Venus Anadyomene

Relief
ca. 1510-1515 (made)
Venus Anadyomene thumbnail 1
Venus Anadyomene thumbnail 2
+1
images
Image of Gallery in South Kensington
Not currently on display at the V&A
On short term loan out for exhibition
Artist/Maker
Place Of Origin

This relief formed part of a cycle of carvings of mythological figures by Lombardo. The inscription on the base is the last pentameter of a passage in Ovid in which the poet describes a gem incised with the image of Venus rising from the sea "Naked Venus wrings spray from her hair". It was a signal to the learned viewer to recall the full passage to be found in the poet's work the Arts of Love.
It is made by Antonio Lombardo (ca. 1458 - ca. 1516) in Venice in the early 16th century.


object details
Categories
Object Type
Materials and Techniques
Marble
Brief Description
Relief, marble, Venus Anadyomene, by Antonio Lombardo, Italy (Venice), ca.1508-1516
Physical Description
Marble relief depicting Venus rising from the waves. Her left foot rests on a shell, as she wrings the sea water from her hair with both hands. A latin inscription runs along the length of the base.
Dimensions
  • Height: 40.6cm
  • Width: 26cm
  • Depth: 7cm
Marks and Inscriptions
'NVDA VENVS MADIDAS EXPRIMIT IMBRE COMAS' (Inscription; decoration; base.)
Gallery Label
VENUS WRINGING HER HAIR, also known as Venus Anadyomene About 1510–15 Antonio Lombardo (about 1458–1516?) The relief formed part of a cycle of carvings of mythological figures. The inscription on the base is the last pentameter of a passage in Ovid, in which the poet describes a gem incised with the image of Venus rising from the sea. It was a signal to the learned viewer to recall the full passage. Marble Inscribed in Latin on the base,‘Naked Venus wrings spray from her hair’ Museum no. A.19-1964 Purchased with assistance of The Art Fund(2006)
Credit line
Purchased with Art Fund support
Object history
Bought by the Museum from Wildenstein & Co. for £5775, from a Christie's sale, which also sold other sculptures from Wilton House on 2nd June, 1964. Wildenstein generously agreed to give it to the Museum for the purchase price.
Historical context
In an article in Apollo, Pope-Hennessy (1964) claims that the relief is by Antonio Lombardo and that the figure derives directly from that of Giorgione's paintings; stating that "nowhere in marble is the search for a three-dimensional equivalent to Giorgione's voluptuous figures as clearly to be read as it is here". Peta Motture in European Sculpture at the Victoria and Albert Museum (1996) describes the composition as apparently based on descriptions of a lost work by the Greek painter Apelles, which also inspired Botticelli's Birth of Venus.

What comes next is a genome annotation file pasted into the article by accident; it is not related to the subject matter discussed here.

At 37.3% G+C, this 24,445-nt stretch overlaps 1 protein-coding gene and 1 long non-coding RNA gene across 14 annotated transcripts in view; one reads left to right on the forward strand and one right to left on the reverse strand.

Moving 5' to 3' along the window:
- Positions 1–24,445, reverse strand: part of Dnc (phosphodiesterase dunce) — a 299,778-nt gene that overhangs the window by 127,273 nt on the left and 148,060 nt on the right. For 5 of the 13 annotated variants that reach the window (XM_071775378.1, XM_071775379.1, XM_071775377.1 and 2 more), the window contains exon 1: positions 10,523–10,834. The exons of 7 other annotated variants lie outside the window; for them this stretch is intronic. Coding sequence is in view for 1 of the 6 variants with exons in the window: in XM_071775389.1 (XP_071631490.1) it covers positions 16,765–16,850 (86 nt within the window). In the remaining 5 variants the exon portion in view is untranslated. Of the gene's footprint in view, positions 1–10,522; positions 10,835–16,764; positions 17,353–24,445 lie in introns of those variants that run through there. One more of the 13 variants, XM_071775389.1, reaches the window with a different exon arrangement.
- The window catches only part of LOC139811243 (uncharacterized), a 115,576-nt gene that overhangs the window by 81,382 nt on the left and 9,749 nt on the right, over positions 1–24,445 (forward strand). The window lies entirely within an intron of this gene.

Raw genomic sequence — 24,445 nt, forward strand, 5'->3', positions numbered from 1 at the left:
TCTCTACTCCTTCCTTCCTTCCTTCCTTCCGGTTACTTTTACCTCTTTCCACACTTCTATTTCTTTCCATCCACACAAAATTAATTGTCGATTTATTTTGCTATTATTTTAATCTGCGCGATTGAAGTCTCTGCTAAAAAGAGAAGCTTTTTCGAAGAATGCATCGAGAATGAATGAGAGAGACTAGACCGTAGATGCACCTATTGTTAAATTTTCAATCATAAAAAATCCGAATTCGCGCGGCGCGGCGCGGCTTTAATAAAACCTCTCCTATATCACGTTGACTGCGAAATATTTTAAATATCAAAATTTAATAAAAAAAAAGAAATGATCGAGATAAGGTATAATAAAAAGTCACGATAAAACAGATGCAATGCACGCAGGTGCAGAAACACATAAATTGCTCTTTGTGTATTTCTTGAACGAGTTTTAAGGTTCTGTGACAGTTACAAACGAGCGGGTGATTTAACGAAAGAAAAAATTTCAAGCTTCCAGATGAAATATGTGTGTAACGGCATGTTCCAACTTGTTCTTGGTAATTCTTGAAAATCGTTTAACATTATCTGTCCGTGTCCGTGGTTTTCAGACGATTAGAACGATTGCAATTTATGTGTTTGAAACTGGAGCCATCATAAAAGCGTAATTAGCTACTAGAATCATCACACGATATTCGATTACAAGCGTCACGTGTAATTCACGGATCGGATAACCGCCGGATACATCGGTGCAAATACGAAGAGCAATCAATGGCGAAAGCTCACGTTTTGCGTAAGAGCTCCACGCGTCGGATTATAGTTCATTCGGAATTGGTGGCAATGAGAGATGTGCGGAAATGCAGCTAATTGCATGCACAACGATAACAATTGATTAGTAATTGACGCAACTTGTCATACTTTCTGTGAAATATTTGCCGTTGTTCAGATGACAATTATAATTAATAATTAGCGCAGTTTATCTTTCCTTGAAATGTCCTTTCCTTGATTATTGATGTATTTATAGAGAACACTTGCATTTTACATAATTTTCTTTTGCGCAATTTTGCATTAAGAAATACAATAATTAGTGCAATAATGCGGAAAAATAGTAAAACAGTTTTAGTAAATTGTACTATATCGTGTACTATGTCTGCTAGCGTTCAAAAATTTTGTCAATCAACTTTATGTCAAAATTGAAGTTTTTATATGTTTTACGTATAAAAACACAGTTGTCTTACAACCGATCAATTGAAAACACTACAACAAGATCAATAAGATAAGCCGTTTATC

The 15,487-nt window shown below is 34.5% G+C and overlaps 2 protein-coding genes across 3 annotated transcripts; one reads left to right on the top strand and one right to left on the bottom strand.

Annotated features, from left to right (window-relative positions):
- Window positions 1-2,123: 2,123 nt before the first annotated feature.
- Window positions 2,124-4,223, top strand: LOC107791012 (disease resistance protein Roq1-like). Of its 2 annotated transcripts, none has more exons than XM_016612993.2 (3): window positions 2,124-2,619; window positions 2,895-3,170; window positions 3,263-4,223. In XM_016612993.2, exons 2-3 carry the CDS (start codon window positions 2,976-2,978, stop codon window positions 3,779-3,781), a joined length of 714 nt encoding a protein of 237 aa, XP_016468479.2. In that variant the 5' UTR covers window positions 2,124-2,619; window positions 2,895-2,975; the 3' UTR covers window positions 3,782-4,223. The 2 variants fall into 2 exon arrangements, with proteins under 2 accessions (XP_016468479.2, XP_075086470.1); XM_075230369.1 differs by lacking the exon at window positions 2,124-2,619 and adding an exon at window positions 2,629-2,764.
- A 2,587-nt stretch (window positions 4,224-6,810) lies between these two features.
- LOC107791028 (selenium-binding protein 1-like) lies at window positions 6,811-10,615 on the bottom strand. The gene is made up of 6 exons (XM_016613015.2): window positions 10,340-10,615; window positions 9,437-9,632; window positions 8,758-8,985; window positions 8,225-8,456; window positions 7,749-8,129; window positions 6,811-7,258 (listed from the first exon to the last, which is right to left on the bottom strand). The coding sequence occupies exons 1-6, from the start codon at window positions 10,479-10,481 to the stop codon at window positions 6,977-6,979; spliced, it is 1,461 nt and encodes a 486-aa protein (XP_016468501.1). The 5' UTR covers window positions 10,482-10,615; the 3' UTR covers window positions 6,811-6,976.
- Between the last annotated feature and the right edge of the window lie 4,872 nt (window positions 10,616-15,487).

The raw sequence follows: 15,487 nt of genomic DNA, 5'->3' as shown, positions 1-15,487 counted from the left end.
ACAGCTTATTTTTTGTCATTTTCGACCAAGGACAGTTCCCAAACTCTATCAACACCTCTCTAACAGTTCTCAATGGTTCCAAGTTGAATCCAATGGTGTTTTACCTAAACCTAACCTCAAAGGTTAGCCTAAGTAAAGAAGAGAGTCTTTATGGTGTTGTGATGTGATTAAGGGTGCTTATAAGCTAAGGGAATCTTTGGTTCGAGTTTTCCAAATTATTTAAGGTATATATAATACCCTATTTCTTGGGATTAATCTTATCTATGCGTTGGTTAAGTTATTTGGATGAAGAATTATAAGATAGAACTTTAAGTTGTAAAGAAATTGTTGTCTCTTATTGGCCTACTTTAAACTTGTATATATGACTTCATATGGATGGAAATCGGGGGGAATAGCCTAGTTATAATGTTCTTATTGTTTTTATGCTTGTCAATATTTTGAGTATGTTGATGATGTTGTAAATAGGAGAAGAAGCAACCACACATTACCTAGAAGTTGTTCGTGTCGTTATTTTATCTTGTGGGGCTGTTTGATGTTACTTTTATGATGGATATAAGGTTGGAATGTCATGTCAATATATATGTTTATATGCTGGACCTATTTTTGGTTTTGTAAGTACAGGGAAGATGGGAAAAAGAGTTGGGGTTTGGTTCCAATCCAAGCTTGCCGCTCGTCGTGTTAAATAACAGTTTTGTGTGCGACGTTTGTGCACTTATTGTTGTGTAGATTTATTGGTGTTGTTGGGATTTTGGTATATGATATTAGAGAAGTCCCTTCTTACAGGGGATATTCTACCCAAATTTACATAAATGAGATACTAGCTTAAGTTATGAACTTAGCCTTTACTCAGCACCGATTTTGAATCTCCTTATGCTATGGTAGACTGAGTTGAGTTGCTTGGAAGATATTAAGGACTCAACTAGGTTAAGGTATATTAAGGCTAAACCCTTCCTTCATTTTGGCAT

Pope-Hennesy's attribution to Antonio Lombardo is disputed by Anthony Radcliffe in the catalogue for The Genius of Venice. He cites the large empty spaces in the background as uncharacteristic of Antonio's work and notes that the sensuous form of the body and face are closer to the female figures of Antonio's brother Tullio. He concludes however, that the unbalanced composition is foreign to both brothers and suggests that a sculptor, perhaps of a younger generation is responsible for the work and identifies Mosca as a potential candidate. This opinion has since been revised and the attribution remains that of Antonio Lombardo, as it appears in European Sculpture at the Victoria and Albert Museum, 1996.
Subjects depicted
Literary ReferenceOvid: Arts of Love
Summary
This relief formed part of a cycle of carvings of mythological figures by Lombardo. The inscription on the base is the last pentameter of a passage in Ovid in which the poet describes a gem incised with the image of Venus rising from the sea "Naked Venus wrings spray from her hair". It was a signal to the learned viewer to recall the full passage to be found in the poet's work the Arts of Love.

It is made by Antonio Lombardo (ca. 1458 - ca. 1516) in Venice in the early 16th century.
Bibliographic References
  • Williamson, P. European Sculpture At The Victoria And albert Museum, V&A Publication, 1996, p. 92
  • Martineau, Jane and Hope, Charles (eds.), The Genius of Venice 1500-1600, London : Royal Academy of Arts, 1983S13
  • Wind, E. Pagan Mysteries in the Renaissance, London, Faber, 1968, p. 264, no. 2
  • Lewis, D., "The Washington Relief of Peace and its Pendant : A Commission of Alfonso d'Este to Antonio Lombardo in 1512", in: Collaboration in Italian Renaissance Art, London and New Haven, 1978, pp. 235-239, notes 14 and 15
  • Markham Schultz, M. Giammaria Mosca called Padovano: a Renaissance Sculptor in Italy and Poland, University Park, 1998, pp. 24, 70-72, 78, 80, fig. 44
  • Ceriana, Matteo, and Castello Estense, Gli Este a Ferrara: Il Camerino di alabastro Antonio Lombardo e la scultura all'antica, Milan: Silvana Editoriale, 2004.
  • Sarah Blake McHam, ‘Reflections in Giovanni Bellini’s Woman with a Mirror’, Artibus et Historiae, vol. 29, no. 58 (2008), p. 157-171
  • Alessandra Sarchi, Antonio Lombardo, Venice, 2008, p. 255-258, cat. 20
  • Venus rising : a National Galleries of Scotland touring exhibition, Edinburgh : National Galleries of Scoltand, 2005
Collection
Accession Number
A.19-1964

About this object record

Explore the Collections contains over a million catalogue records, and over half a million images. It is a working database that includes information compiled over the life of the museum. Some of our records may contain offensive and discriminatory language, or reflect outdated ideas, practice and analysis. We are committed to addressing these issues, and to review and update our records accordingly.

You can write to us to suggest improvements to the record.

Suggest Feedback

record createdFebruary 25, 2004
Record URL